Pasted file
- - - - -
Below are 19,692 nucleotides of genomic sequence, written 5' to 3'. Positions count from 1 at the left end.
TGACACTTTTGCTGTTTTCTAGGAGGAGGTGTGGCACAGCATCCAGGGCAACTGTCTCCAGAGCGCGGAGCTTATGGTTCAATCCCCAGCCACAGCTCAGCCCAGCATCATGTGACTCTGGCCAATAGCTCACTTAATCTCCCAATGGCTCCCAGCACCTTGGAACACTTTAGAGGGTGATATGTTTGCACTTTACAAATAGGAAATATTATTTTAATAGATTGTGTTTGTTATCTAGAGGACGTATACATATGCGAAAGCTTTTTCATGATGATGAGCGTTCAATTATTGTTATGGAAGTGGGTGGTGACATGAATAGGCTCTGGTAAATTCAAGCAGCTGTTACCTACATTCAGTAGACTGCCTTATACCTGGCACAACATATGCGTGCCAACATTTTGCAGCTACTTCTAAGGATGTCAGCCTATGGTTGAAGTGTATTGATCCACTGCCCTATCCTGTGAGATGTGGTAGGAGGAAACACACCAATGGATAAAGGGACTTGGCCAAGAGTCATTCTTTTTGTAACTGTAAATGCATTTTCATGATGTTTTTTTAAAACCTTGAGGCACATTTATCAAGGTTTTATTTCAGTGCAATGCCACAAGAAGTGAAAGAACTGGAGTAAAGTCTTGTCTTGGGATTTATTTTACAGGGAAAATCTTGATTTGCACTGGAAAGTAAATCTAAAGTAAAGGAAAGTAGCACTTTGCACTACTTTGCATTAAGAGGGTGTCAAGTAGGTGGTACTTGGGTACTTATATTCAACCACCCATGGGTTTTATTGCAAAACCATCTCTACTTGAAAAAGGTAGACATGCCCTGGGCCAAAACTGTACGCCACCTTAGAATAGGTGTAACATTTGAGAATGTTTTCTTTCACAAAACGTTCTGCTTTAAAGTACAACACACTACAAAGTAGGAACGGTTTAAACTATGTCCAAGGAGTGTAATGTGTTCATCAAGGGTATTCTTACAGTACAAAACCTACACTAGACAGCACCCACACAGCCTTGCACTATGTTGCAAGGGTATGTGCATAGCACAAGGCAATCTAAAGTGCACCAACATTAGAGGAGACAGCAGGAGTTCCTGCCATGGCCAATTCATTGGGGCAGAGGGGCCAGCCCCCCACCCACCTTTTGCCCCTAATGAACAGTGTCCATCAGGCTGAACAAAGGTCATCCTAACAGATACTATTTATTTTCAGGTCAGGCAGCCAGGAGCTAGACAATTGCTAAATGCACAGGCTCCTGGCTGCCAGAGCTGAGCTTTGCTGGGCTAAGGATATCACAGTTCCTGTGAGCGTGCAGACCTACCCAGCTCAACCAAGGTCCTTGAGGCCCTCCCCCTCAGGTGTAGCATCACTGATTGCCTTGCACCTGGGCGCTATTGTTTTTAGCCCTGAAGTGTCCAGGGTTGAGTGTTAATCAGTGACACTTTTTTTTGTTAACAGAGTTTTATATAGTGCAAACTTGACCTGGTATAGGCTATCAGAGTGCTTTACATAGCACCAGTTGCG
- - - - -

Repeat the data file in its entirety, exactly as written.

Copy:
Below are 19,692 nucleotides of genomic sequence, written 5' to 3'. Positions count from 1 at the left end.
TGACACTTTTGCTGTTTTCTAGGAGGAGGTGTGGCACAGCATCCAGGGCAACTGTCTCCAGAGCGCGGAGCTTATGGTTCAATCCCCAGCCACAGCTCAGCCCAGCATCATGTGACTCTGGCCAATAGCTCACTTAATCTCCCAATGGCTCCCAGCACCTTGGAACACTTTAGAGGGTGATATGTTTGCACTTTACAAATAGGAAATATTATTTTAATAGATTGTGTTTGTTATCTAGAGGACGTATACATATGCGAAAGCTTTTTCATGATGATGAGCGTTCAATTATTGTTATGGAAGTGGGTGGTGACATGAATAGGCTCTGGTAAATTCAAGCAGCTGTTACCTACATTCAGTAGACTGCCTTATACCTGGCACAACATATGCGTGCCAACATTTTGCAGCTACTTCTAAGGATGTCAGCCTATGGTTGAAGTGTATTGATCCACTGCCCTATCCTGTGAGATGTGGTAGGAGGAAACACACCAATGGATAAAGGGACTTGGCCAAGAGTCATTCTTTTTGTAACTGTAAATGCATTTTCATGATGTTTTTTTAAAACCTTGAGGCACATTTATCAAGGTTTTATTTCAGTGCAATGCCACAAGAAGTGAAAGAACTGGAGTAAAGTCTTGTCTTGGGATTTATTTTACAGGGAAAATCTTGATTTGCACTGGAAAGTAAATCTAAAGTAAAGGAAAGTAGCACTTTGCACTACTTTGCATTAAGAGGGTGTCAAGTAGGTGGTACTTGGGTACTTATATTCAACCACCCATGGGTTTTATTGCAAAACCATCTCTACTTGAAAAAGGTAGACATGCCCTGGGCCAAAACTGTACGCCACCTTAGAATAGGTGTAACATTTGAGAATGTTTTCTTTCACAAAACGTTCTGCTTTAAAGTACAACACACTACAAAGTAGGAACGGTTTAAACTATGTCCAAGGAGTGTAATGTGTTCATCAAGGGTATTCTTACAGTACAAAACCTACACTAGACAGCACCCACACAGCCTTGCACTATGTTGCAAGGGTATGTGCATAGCACAAGGCAATCTAAAGTGCACCAACATTAGAGGAGACAGCAGGAGTTCCTGCCATGGCCAATTCATTGGGGCAGAGGGGCCAGCCCCCCACCCACCTTTTGCCCCTAATGAACAGTGTCCATCAGGCTGAACAAAGGTCATCCTAACAGATACTATTTATTTTCAGGTCAGGCAGCCAGGAGCTAGACAATTGCTAAATGCACAGGCTCCTGGCTGCCAGAGCTGAGCTTTGCTGGGCTAAGGATATCACAGTTCCTGTGAGCGTGCAGACCTACCCAGCTCAACCAAGGTCCTTGAGGCCCTCCCCCTCAGGTGTAGCATCACTGATTGCCTTGCACCTGGGCGCTATTGTTTTTAGCCCTGAAGTGTCCAGGGTTGAGTGTTAATCAGTGACACTTTTTTTTGTTAACAGAGTTTTATATAGTGCAAACTTGACCTGGTATAGGCTATCAGAGTGCTTTACATAGCACCAGTTGCG